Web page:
April 2009
Volume 50, Issue 13
Free
ARVO Annual Meeting Abstract  |   April 2009
Detecting Glaucomatous Progression Using Scanning Laser Polarimetry With Variable and Enhanced Corneal Compensation
Author Affiliations & Notes
  • D. S. Grewal
    Ophthalmology, Bascom Palmer Eye Institute, Palm Beach Gardens, Florida
  • M. Sehi
    Ophthalmology, Bascom Palmer Eye Institute, Palm Beach Gardens, Florida
  • D. S. Greenfield
    Ophthalmology, Bascom Palmer Eye Institute, Palm Beach Gardens, Florida
  • Advanced Imaging in Glaucoma Study Group
    Ophthalmology, Bascom Palmer Eye Institute, Palm Beach Gardens, Florida
  • Footnotes
    Commercial Relationships  D.S. Grewal, None; M. Sehi, None; D.S. Greenfield, Carl Zeiss Meditec, C.
  • Footnotes
    Support  NIH Grants R01-EY08684, RO1-EY013516, Bethesda, Maryland, an unrestricted grant from Research to Prevent Blindness P30-EY14801, New York, New York.
Investigative Ophthalmology & Visual Science April 2009, Vol.50, 2251. doi:
  • Views
  • Share
  • Tools
    • Alerts
      ×
      This feature is available to authenticated users only.
      Sign In or Create an Account ×
    • Get Citation

      D. S. Grewal, M. Sehi, D. S. Greenfield, Advanced Imaging in Glaucoma Study Group; Detecting Glaucomatous Progression Using Scanning Laser Polarimetry With Variable and Enhanced Corneal Compensation. Invest. Ophthalmol. Vis. Sci. 2009;50(13):2251.

      Download citation file:


      © ARVO (1962-2015); The Authors (2016-present)

      ×
  • Supplements
Abstract

Purpose: : To evaluate the impact of corneal compensation on detection of glaucoma progression using scanning laser polarimetry.

Methods: : Normal, glaucoma suspect and glaucoma patients with 24 months follow-up meeting eligibility criteria were prospectively enrolled. All subjects underwent complete eye exam, SAP, scanning laser polarimetry with variable and enhanced corneal compensation (GDxVCC and GDxECC). Glaucoma progression (GDx-GPA, Carl Zeiss Meditec) was defined as repeatable change on 2 consecutive scans compared with 2 baseline images using any of 3 strategies: ≥150 contiguous pixels on the progression map (method A),≥4 adjacent segments on the TSNIT graph (method B), or significant change in slope of the summary parameters (method C). Abnormal birefringence pattern (ABP) was defined as a TSS ≤60.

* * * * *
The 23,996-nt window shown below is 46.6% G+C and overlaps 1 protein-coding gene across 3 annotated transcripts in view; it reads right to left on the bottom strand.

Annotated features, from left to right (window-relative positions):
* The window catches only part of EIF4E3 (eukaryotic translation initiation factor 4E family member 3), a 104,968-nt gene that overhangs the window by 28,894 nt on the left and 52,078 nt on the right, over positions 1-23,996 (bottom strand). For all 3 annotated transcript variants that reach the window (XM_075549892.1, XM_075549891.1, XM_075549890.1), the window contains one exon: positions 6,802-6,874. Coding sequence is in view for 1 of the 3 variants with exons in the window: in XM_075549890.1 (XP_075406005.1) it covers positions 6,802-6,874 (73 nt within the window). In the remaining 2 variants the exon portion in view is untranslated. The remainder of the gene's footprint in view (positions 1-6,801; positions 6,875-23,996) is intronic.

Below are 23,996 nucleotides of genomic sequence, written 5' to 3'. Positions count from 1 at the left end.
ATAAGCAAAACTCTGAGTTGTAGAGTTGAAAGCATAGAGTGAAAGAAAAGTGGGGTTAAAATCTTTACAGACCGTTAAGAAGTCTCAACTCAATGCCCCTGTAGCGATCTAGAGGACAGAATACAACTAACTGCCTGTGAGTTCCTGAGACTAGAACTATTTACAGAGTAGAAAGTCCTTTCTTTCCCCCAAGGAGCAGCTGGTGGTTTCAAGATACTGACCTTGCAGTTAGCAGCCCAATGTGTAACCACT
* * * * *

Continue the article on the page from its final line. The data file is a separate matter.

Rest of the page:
Results: : Thirteen normal, 31 suspect, and 29 glaucomatous eyes were included. Progression was identified in 5 eyes using GDxVCC (2 suspect, 3 glaucoma) and 7 eyes using GDxECC (4 suspect, 3 glaucoma). Agreement among progression methods was strongest for method C (kappa=0.7, p<0.001) compared with methods A (kappa=0.3, p=0.03) and B (kappa=-0.04, p=0.7). Mean TSS scores in normal, suspect, and glaucomatous eyes were significantly (p<0.01) higher using GDxECC (97.9±3.8, 98.8± 2.9, 97.8±4.8) compared with VCC (81.8±22.2, 86.8±19.9, 71.8±27.4). Mean TSS values were similar in progressing and non-progressing eyes using VCC (70.7± 29.5, 80.6±23.9, p=0.4) and ECC (99.1±1.5, 98.1±4.0, p=0.5). Eight patients (11%) underwent a change in progression classification (converters) when using GDxECC compared with GDxVCC. Mean GDxVCC TSS scores in converters (78.8± 28.0) and non-converters (80.1± 24.4) were similar (p=0.9). ABP was not associated (r=0.14, p=0.7) with a change in progression classification.

Conclusions: : Longitudinal detection of glaucoma progression using scanning laser polarimetry with variable and enhanced corneal compensation is not interchangeable. Differences in progression detection are not explained by atypical birefringence.

Keywords: image processing • imaging/image analysis: clinical • imaging methods (CT, FA, ICG, MRI, OCT, RTA, SLO, ultrasound) 
×
×

This PDF is available to Subscribers Only

Sign in or purchase a subscription to access this content. ×

You must be signed into an individual account to use this feature.

×